- Mirrorless or DSLR Cameras: Which is Right for You?
When it comes to capturing high quality images, people tend to gravitate towards either a DSLR camera or a mirrorless camera. Canon’s DSLR range is known as EOS DSLR cameras, and in mirrorless cameras Canon have two range options, EOS R and EOS M—which we will get in to more about that later.
Both DSLR and mirrorless cameras use interchangeable lenses, which can be swapped as needed. Both systems can capture very high quality images and generally speaking, both systems also offer a degree of manual—as well as automated—control.
So how do you know which system is best for your photographic and videography needs? There are a few points to consider, and we’ll step through some of the main ones here:
The term ‘mirrorless’ comes from the fact that the complex system of mirrors found in a DSLR is completely removed from the camera.
These mirrors are there to direct light coming through the lens, up and out through the viewfinder, so that the photographer can frame their shot.
The mirrors also direct light on to the dedicated Auto Focus sensor, as well as the Auto Exposure sensor. This means that you have a dedicated purpose-built component to control autofocus, and a purpose-built component to control auto exposure.
In a mirrorless camera, these components are removed, along with the mirror-box. By removing the mirrors, the camera becomes smaller and lighter however this does present a challenge, because a substitute for the Auto Focus and Auto Exposure sensors needs to be found. Mirrorless cameras give that job to the imaging sensor, meaning that it has to do multiple jobs.
You’re probably wondering what the impacts of these technical differences are. Wonder no more!
Mirrorless cameras were created to achieve a smaller and lighter camera, while still offering high quality images. In order to create the smallest camera possible, manufacturers analyse every component as a possible point of reduction. The components that have the greatest effect on overall size and weight are the imaging sensor and the lenses. With a smaller imaging sensor a camera can have a smaller lens mount, lenses, and body overall. On the flip side, larger imaging sensors mean everything has to be physically bigger.
The two most common sizes of imaging sensors are the Full Frame sensor and the APS-C sensor (sometimes referred to as a crop sensor). Canon’s EOS DSLR range features cameras with either Full Frame or APS-C sized sensors. Generally speaking, a Full Frame camera will be more expensive than an APS-C camera as the imaging sensor is one of the most expensive components of the camera.
Canon’s EOS M range of Mirrorless cameras offer a great balance between size, weight, and value for money which is why they’re in the sweet-spot for using our APS-C sized imaging sensor.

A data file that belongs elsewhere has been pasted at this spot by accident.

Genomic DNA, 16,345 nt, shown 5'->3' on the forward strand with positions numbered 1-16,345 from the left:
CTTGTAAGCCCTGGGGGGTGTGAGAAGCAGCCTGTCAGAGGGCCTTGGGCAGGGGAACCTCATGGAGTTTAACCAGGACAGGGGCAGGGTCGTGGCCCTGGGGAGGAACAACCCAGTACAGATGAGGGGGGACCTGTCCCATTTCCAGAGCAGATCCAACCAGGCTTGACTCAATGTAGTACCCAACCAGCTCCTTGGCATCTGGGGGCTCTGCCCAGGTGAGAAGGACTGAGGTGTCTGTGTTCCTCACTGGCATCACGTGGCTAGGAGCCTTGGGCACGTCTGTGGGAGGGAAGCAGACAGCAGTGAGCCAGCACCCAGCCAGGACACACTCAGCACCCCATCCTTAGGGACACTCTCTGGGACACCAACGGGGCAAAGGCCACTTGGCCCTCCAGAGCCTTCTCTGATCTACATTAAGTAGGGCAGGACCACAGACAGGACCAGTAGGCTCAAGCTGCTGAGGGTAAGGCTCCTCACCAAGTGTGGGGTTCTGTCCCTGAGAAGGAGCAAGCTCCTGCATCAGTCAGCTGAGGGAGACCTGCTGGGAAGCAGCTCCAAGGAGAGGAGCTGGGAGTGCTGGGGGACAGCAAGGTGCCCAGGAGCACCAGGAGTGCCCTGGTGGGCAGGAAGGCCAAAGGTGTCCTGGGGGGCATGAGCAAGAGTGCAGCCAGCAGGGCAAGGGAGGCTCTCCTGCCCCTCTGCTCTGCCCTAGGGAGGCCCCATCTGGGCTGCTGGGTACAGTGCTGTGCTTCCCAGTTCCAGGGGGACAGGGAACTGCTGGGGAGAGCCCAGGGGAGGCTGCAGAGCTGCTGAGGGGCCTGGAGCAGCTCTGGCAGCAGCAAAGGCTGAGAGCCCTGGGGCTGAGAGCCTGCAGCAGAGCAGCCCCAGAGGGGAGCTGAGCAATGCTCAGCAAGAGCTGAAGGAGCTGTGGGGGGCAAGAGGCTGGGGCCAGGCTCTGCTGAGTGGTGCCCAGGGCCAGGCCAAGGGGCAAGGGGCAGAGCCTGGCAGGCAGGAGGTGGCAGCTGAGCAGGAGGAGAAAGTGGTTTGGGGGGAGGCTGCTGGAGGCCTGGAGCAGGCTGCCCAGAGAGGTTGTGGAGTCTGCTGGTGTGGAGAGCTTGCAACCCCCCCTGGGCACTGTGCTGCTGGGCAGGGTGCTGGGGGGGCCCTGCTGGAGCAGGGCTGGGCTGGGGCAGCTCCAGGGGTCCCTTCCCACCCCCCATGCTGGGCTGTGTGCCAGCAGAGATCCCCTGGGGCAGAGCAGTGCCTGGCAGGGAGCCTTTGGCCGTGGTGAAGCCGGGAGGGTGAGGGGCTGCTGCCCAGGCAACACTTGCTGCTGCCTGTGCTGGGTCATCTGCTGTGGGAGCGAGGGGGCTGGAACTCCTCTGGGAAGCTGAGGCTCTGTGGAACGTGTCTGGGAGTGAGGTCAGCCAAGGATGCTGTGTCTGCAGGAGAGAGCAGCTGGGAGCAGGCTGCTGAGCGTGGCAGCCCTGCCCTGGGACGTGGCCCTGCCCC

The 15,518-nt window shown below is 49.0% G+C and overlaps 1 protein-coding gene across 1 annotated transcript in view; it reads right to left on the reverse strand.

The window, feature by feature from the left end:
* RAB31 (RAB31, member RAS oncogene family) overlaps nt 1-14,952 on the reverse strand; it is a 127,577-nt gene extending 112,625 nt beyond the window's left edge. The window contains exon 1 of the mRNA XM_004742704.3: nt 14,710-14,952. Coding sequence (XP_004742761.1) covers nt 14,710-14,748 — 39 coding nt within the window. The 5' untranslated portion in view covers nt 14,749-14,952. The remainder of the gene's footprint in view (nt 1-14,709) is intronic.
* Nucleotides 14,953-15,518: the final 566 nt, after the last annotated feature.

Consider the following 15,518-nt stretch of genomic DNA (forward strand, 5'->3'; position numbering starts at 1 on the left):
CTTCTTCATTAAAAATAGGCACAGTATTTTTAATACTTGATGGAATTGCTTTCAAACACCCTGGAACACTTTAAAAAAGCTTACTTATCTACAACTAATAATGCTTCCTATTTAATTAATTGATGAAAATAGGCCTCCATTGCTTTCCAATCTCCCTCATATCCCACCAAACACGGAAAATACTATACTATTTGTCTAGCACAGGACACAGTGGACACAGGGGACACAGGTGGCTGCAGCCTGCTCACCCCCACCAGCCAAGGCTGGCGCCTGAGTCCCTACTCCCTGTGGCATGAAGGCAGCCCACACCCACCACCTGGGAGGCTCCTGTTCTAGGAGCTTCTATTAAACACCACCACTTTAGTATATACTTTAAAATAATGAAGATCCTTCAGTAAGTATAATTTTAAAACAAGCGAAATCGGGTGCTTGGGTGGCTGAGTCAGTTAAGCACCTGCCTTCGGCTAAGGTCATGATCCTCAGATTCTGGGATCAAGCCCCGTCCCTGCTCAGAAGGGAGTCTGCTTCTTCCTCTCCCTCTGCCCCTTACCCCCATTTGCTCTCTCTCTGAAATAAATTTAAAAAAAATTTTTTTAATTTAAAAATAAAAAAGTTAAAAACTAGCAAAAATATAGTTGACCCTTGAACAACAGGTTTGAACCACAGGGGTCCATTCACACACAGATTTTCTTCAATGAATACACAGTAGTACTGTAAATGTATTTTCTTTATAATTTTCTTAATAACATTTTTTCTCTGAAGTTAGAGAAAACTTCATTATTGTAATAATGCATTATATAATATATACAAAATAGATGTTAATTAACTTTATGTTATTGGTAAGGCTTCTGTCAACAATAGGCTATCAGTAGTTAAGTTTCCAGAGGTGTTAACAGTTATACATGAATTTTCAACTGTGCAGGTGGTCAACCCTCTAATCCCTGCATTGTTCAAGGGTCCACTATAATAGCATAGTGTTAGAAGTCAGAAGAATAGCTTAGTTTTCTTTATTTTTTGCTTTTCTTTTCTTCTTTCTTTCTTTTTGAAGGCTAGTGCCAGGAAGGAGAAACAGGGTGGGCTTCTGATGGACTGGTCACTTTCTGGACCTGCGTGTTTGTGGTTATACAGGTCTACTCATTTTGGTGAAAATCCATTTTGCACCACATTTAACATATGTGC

APS-C sensors are what we use in all our entry to mid-range DSLR cameras—such as the EOS 90D—and now our EOS M Mirrorless range.
Canon’s EOS R series feature Full Frame and APS-C sensors. Whilst physically smaller than Full Frame DSLR cameras, the focus of developing cameras like the EOS R3, EOS R5 and EOS R6 was not about making smaller cameras, however with the introduction of the EOS R7 and EOS R10, the EOS R series has now opened up new opportunity in mirrorless APS-C sensor cameras. The EOS R series was born from the pursuit to make lenses which were not previously possible, delivering the highest quality images. Building on continuous EOS innovation, the EOS R system is developed around the revolutionary RF lens mount. It enables faster focusing speeds, better image quality, brighter lenses and better communication between the camera and lens.
We believe mirrorless cameras should offer the same quality as DSLR cameras, just in a smaller package, hence the choice of either an APS-C sensor or a Full Frame sensor. Specifically, this means great low light performance, image detail, and colour, as well as shallow depth of field.
In use, the difference between Mirrorless and DSLR cameras, stems mainly from how you frame your subject.
For example, an EOS DSLR will always have an optical viewfinder, as well as an LCD screen. Canon Mirrorless cameras will always have an LCD screen, but not necessarily a viewfinder. If there is a viewfinder it will be an electronic viewfinder.
As you look through the viewfinder of a DSLR camera, you are seeing exactly what the lens sees, in real time, as the light is bounced up and out through the eyepiece. In a Mirrorless camera, you look at what the imaging sensor is seeing, regardless of whether you are viewing it through the LCD screen, or an electronic viewfinder. Many photographers feel that the optical viewfinder featured on an EOS DSLR enables you to have a closer affinity with your subject and feels more responsive.